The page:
A second unmodulated laser beam 12 from laser 42, or split off laser 43, is focused by lens 24 on a curved grating 16 after being reflected off a mirrored facet of the polygon 15. To reduce the tolerance for facet power variations and other deformations in the facets, the second light beam 12 is generally in coincidence with the first light beam 10 at a polygon facet but at a different intersection angle than the first light beam. Lens 24 forms a beam waist of beam 12 at the grating 16. The grating 16 is located along the path of the second light beam 12 between the polygon 15 and a paraboloid mirror 18. Grating 16 is curved so that its curvature matches the locus of the scanned waist positions. As beam 12 is scanned, light passes through the grating. The grating thereby intensity modulates the scanned beam 12. The scanned beam 12 is then reflected off the paraboloid mirror 18 which has its focal point at or in the vicinity of the intersection of beam 12 and a polygon facet. The paraboloid mirror 18 receives the beam at an off axis position, e.g. a position spaced from the position where the paraboloid axis would engage the paraboloid surface. Because the beam 12 passes in the vicinity of the focal point of the paraboloid and is received by the paraboloid at an off-axis position, the paraboloid mirror collimates the scanned beam 12 which is then collected and focused by a lens 20 onto the surface of detector 22. The detector surface and the facet are cojugate to provide a stationary image on the detector surface thereby eliminating beam wobbling on the detector surface. The detector 22 produces relatively noiseless clock signals in response to the modulation of the stationary image and inputs them to an amplifier 32. Clock signals from amplifier 32 gates data from the storage buffer 34 to a power amplifier 38. It will be understood that the storage buffer 34 includes a conventional digital-to-analog converter (not shown). The storage buffer receives digital data representative of the information to be recorded on the member M from an information source not shown. The amplifier 38 provides driving analog signals to the acoustooptical modulator 14 in the usual manner. The acoustooptic modulator creates a diffraction grating that causes a first-order beam to be diffracted out of the original beam. Beam 10 is actually the first-order beam. Beam 10 is information-wise modulated in accordance with the data delivered from the buffer 34.

The invention has been described in detail with particular reference to a preferred embodiment thereof, but it will be understood that variations and modifications can be effected within the spirit and scope of the invention.

Patent Citations
Cited PatentFiling datePublication dateApplicantTitle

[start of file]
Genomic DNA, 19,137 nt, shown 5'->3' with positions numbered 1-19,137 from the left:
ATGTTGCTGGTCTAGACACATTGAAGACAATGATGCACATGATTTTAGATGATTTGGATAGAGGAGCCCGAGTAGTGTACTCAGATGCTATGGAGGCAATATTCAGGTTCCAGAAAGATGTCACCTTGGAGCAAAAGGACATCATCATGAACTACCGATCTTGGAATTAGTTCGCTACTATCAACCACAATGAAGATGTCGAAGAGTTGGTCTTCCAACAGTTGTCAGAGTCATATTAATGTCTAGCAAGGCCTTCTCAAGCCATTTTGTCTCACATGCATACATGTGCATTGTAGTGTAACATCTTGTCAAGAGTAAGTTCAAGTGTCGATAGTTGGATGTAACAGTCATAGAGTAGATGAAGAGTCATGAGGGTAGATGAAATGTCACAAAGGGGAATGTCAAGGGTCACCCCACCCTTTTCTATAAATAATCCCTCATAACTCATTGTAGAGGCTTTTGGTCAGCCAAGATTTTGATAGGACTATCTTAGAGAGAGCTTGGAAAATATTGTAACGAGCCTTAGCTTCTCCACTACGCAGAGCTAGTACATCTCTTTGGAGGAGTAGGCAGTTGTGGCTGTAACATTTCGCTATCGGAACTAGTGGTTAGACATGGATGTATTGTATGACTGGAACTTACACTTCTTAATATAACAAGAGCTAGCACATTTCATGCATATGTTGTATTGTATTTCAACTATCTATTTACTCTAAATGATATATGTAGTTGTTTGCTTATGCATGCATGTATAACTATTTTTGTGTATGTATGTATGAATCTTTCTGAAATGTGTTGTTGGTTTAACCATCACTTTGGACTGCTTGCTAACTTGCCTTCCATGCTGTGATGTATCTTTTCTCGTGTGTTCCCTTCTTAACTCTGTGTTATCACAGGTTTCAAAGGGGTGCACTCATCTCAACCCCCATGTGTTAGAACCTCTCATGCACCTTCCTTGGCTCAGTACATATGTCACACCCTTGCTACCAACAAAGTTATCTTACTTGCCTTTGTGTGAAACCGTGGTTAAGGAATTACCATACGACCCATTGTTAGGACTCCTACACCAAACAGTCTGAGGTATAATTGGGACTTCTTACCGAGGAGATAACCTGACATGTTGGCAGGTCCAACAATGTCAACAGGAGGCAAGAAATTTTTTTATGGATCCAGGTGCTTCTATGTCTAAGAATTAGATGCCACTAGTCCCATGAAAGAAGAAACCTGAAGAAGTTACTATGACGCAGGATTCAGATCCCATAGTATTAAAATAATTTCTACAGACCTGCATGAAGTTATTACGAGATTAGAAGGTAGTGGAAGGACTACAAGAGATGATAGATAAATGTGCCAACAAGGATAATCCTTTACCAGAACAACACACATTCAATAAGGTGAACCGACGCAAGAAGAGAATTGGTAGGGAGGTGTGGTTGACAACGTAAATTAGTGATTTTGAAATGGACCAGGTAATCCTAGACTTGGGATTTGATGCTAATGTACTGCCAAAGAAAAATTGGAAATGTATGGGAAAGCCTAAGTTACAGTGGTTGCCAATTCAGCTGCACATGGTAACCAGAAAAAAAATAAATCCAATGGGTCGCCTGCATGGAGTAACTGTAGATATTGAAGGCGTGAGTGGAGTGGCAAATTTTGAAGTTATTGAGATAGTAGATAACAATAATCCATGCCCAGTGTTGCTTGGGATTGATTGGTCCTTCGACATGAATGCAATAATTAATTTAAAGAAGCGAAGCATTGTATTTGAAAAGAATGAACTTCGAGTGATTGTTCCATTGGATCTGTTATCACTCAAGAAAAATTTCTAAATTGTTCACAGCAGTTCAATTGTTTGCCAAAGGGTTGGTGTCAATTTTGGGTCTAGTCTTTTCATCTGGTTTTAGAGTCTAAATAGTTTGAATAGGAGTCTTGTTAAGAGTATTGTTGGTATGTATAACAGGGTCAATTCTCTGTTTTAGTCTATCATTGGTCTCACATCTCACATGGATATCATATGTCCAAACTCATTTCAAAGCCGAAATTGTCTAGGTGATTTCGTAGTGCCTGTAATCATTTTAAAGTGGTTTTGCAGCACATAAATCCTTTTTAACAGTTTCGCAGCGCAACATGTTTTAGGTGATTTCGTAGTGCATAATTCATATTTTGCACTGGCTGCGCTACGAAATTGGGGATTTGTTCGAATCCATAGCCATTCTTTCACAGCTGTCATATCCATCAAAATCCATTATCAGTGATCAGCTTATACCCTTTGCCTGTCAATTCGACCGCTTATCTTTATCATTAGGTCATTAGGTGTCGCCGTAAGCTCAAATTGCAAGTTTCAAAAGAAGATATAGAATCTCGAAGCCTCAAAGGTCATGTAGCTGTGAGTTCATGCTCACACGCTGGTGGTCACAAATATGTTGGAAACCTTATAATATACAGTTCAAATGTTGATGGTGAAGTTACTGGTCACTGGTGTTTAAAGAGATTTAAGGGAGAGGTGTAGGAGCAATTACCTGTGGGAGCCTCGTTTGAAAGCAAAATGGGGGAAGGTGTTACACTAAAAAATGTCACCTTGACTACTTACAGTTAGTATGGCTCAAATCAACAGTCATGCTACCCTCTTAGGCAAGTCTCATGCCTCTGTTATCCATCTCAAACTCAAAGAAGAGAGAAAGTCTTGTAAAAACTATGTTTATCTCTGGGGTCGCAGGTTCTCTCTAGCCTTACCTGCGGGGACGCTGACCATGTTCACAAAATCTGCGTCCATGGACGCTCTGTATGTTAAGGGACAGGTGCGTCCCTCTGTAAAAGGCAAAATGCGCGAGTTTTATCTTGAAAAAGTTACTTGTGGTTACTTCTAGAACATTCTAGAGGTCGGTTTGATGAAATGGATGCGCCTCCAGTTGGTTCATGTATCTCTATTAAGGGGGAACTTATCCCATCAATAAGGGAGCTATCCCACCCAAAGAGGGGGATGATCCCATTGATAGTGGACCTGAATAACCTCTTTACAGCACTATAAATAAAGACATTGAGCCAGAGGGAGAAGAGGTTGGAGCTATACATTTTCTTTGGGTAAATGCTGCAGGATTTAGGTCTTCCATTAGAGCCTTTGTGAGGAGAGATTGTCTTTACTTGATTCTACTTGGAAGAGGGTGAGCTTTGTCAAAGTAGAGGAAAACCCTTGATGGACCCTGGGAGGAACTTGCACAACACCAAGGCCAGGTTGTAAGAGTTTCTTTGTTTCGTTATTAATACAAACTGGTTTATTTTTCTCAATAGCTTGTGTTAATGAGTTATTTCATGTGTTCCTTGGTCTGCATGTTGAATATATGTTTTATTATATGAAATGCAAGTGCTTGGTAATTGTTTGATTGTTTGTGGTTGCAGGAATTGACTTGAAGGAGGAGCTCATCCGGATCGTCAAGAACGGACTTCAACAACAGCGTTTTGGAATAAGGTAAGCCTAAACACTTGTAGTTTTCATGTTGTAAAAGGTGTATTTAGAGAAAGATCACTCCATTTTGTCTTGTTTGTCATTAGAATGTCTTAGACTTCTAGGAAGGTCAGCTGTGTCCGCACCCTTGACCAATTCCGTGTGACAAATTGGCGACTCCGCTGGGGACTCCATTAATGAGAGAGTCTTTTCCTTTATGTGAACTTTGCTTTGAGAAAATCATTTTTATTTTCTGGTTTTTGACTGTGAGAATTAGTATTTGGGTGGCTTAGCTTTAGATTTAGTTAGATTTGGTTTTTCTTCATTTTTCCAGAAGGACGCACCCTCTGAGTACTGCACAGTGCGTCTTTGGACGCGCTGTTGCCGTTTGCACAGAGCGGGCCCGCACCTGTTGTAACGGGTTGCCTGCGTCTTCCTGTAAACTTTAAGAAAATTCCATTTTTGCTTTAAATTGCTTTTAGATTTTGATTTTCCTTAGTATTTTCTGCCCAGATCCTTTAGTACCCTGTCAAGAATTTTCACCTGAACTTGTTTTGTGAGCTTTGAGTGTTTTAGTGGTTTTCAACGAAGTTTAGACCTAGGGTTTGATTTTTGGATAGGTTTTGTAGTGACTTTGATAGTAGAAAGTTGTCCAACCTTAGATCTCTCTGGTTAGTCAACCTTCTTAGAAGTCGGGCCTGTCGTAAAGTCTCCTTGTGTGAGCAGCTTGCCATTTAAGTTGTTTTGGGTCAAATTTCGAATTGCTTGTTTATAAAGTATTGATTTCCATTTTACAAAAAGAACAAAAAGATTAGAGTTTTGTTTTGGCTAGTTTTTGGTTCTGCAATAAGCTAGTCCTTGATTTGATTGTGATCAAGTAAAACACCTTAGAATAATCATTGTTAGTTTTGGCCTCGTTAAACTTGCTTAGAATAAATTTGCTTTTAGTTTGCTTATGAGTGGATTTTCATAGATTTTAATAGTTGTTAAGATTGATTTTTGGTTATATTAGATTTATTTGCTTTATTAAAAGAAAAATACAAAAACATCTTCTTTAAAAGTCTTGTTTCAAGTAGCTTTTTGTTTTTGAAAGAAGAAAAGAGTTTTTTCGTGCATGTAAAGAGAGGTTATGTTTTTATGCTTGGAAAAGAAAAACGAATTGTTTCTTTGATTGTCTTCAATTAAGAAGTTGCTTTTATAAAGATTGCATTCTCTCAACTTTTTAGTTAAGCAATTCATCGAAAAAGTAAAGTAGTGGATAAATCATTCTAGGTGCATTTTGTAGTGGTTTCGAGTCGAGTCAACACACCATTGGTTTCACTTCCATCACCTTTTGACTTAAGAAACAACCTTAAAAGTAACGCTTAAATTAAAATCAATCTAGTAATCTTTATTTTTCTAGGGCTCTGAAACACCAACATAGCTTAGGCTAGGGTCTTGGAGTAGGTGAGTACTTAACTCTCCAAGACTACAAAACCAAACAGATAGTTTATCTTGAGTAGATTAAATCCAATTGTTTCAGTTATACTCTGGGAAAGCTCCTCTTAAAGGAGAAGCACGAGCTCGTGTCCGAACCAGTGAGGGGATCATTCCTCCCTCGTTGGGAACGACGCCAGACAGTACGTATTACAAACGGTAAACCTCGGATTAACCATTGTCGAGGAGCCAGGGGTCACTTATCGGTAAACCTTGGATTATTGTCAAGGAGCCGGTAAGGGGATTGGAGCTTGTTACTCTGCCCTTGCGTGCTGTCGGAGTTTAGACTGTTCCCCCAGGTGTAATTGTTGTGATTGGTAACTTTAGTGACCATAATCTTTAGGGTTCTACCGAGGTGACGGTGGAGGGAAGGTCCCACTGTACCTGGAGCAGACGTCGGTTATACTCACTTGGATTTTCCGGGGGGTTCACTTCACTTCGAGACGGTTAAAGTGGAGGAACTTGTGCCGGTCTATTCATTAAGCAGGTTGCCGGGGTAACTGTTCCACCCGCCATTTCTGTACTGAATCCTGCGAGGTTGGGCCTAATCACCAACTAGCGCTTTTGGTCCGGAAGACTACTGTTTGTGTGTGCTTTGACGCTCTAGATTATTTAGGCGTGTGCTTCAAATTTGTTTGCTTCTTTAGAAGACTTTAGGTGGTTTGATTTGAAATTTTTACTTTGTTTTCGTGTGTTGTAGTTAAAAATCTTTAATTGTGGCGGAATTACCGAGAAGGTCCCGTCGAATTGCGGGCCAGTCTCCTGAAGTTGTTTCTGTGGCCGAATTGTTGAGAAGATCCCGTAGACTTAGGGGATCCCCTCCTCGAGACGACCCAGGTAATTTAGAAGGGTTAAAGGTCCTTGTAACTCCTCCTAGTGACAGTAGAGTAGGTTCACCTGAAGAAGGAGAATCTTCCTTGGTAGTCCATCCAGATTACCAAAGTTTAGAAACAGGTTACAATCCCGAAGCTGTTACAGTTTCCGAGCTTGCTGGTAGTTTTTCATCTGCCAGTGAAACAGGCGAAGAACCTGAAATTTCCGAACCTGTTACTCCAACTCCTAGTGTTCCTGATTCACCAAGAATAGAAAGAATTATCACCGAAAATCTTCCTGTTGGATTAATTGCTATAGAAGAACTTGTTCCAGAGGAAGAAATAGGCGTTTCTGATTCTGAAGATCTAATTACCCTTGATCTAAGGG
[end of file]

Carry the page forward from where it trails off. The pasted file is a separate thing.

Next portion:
US3573849 *Feb 4, 1969Apr 6, 1971Bell Telephone Labor IncPattern generating apparatus
US3835249 *Dec 26, 1972Sep 10, 1974IbmScanning light synchronization system
US4279472 *Nov 30, 1978Jul 21, 1981Street Graham S BLaser scanning apparatus with beam position correction
US4429220 *May 1, 1981Jan 31, 1984Fuji Photo Film Co., Ltd.Light beam scanning device with curved grid pattern
Referenced by
Citing PatentFiling datePublication dateApplicantTitle
US4720632 *Jan 21, 1986Jan 19, 1988Ricoh Co., Ltd.Synchronizing light beam detector
US4761660 *Dec 15, 1986Aug 2, 1988Minnesota Mining And Manufacturing CompanyLaser scanning apparatus using a fan style grating plate
US4806753 *Apr 9, 1987Feb 21, 1989Fuji Photo Film Co., Ltd.Light scanning device with a short-path synchronizing grid
US4940310 *May 25, 1989Jul 10, 1990Minolta Camera Kabushiki KaishaOptical scanning device using plural sources of differing wavelengths
US4950888 *Jun 15, 1989Aug 21, 1990Minolta Camera Kabushiki KaishaScanning beam synchronization system
US4952946 *Oct 19, 1988Aug 28, 1990Polaroid CorporationScanning beam position detecting apparatus for use in electronic printer
US4962431 *Feb 17, 1989Oct 9, 1990Ricoh Company, Ltd.Synchronizing signal generating system for laser scanner
US4990763 *Apr 26, 1989Feb 5, 1991Fuji Photo Film Co., Ltd.Light beam recorder having beam duration and intensity controlled in accordance with scanning speed
US5023448 *Oct 16, 1989Jun 11, 1991Eastman Kodak CompanyBeam position sensor for a light beam scanner
US5078463 *Aug 3, 1989Jan 7, 1992Seiko Instruments Inc.Laser beam scanning device
US5081477 *Mar 26, 1990Jan 14, 1992International Business Machines CorporationMethod and apparatus for synchronizing the pel clock of a laser printer
US5081544 *Dec 8, 1989Jan 14, 1992Hitachi, Ltd.Optical scanning apparatus
US5107106 *Dec 21, 1989Apr 21, 1992Kabushiki Kaisha TopconScanning and detecting optical device
US5233368 *Sep 18, 1992Aug 3, 1993Minolta Camera Kabushiki KaishaRecording apparatus having alterable recording density
US5247173 *May 22, 1992Sep 21, 1993Thomson Trt DefenseDevice for the acquisition of the instantaneous angular position of moving means and opto-mechanical systems incorporating such a device
US5371608 *Apr 8, 1993Dec 6, 1994Canon Kabushiki KaishaOptical scan apparatus having jitter amount measuring means
Classifications
U.S. Classification250/236, 358/481, 358/494, 250/237.00R
International ClassificationG02B26/10, H04N1/053, H04N1/113, H04N1/12, G06K15/12, H04N1/23
Cooperative ClassificationG06K15/1219, H04N2201/04768, H04N1/12, H04N2201/0471, H04N1/1135, H04N1/053
European ClassificationG06K15/12A5, H04N1/053
Legal Events
DateCodeEventDescription
Mar 27, 1998FPAYFee payment
Year of fee payment: 12
Feb 18, 1994FPAYFee payment
Year of fee payment: 8
Feb 22, 1990FPAYFee payment
Year of fee payment: 4
Jun 23, 1986ASAssignment
Owner name: EASTMAN KODAK COMPANY, ROCHESTER, NY., A CORP OF N
Free format text: ASSIGNMENT OF ASSIGNORS INTEREST.;ASSIGNOR:KESSLER, DAVID;REEL/FRAME:004564/0528
Effective date: 19840516